I am always a bit embarrassed and even surprised that I have never read The Adventures of Huckleberry. When I was in middle school, I thought of it more as a book for boys. While my brother was off reading about Tom and Huck, I was reading The Little Princess. Among my small predominantly white school, Huck Finn was considered a racially heightened book, and therefore was always up for questioning to be removed from the reading list. In other words, Twain just made use of the N-word much too frequently, beyond the school’s comfort level.
However, it’s equally reassuring and upsetting to realize that the novel instead acts as a progressive story that presents a world that was currently in a state of extreme racial tension, meaning my school’s reasoning for questioning the book’s intent was irrational.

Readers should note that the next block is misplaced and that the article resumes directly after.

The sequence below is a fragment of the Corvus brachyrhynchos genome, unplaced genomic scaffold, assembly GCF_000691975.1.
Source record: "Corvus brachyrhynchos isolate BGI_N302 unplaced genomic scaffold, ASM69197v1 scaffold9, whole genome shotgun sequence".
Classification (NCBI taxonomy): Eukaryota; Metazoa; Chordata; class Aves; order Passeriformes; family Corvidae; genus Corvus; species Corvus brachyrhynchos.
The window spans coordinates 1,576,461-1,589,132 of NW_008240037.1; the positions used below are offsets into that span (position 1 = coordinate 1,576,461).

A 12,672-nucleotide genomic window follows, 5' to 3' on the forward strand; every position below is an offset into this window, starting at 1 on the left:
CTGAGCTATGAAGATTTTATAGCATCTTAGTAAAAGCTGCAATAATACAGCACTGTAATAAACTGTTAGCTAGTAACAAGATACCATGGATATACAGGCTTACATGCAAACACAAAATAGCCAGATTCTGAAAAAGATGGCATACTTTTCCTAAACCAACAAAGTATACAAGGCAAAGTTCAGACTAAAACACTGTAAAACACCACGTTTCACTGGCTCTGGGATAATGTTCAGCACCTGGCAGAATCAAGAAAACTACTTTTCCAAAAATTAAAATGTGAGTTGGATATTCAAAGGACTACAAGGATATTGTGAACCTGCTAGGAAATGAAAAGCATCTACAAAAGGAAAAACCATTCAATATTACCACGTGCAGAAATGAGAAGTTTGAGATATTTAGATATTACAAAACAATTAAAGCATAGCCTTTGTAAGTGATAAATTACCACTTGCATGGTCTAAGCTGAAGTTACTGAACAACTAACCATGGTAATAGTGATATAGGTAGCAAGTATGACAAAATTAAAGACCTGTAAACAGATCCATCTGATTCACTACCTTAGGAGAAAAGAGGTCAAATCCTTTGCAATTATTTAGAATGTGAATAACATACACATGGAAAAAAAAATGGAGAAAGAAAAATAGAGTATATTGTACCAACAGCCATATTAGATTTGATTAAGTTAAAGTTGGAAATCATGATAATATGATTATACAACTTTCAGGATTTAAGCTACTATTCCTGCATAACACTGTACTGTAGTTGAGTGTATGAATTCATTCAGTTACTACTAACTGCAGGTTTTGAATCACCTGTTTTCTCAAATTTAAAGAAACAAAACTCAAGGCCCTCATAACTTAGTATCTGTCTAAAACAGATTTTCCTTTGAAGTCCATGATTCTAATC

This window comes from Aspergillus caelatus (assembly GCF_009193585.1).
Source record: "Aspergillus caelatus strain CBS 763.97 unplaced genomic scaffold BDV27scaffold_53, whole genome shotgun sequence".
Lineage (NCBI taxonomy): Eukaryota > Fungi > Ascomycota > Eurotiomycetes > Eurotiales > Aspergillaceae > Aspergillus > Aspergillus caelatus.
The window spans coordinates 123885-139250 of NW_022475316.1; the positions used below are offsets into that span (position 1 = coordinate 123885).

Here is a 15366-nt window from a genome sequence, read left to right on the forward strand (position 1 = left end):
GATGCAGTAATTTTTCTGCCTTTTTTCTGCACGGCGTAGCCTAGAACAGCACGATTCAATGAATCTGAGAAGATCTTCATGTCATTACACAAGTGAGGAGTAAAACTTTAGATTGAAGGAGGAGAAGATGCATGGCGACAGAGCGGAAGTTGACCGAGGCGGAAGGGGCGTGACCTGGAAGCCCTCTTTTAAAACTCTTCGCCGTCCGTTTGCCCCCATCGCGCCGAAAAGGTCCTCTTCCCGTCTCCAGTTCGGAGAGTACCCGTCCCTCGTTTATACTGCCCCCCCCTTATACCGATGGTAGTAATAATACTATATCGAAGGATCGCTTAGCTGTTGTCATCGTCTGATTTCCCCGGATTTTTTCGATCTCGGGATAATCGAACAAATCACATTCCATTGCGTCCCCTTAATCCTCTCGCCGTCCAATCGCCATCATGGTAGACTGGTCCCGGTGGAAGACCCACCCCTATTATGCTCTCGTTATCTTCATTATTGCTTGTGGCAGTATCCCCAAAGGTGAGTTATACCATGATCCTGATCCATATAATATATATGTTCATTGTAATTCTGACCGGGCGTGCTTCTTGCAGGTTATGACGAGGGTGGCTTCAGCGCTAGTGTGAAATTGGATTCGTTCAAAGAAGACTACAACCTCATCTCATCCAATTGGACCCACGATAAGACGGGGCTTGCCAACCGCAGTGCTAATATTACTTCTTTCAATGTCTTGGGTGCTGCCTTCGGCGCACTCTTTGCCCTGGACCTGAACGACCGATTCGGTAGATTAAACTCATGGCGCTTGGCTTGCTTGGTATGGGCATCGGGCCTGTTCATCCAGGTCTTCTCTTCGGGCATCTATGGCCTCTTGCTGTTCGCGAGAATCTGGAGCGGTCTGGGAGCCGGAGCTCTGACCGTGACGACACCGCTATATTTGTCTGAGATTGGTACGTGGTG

I love the way Twain is able to use Huck as a lens to look into the changing setting of America, bending and refracting the way that other characters see the very same scenes through the musings of his adolescent narrator. In chapter six of the book, Huck’s father comments in his thick Mississippian dialect about a mulatto from Ohio who “was a p’fessor in a college, and could talk all kinds of languages, and knowed everything.” Twain leaves the description with no explanation from the narrator, leaving Pap’s opinionated statements open ended as if he wants the reader to resolve it for themselves. Throughout the story, Mark Twain uses similar techniques to present situations, to describe a story, allowing the audience to rationalize their own beliefs from the circumstances rather than giving an outright critique or answering all of the questions from his own viewpoint. He is able to create a novel that includes race, but is not solely about it.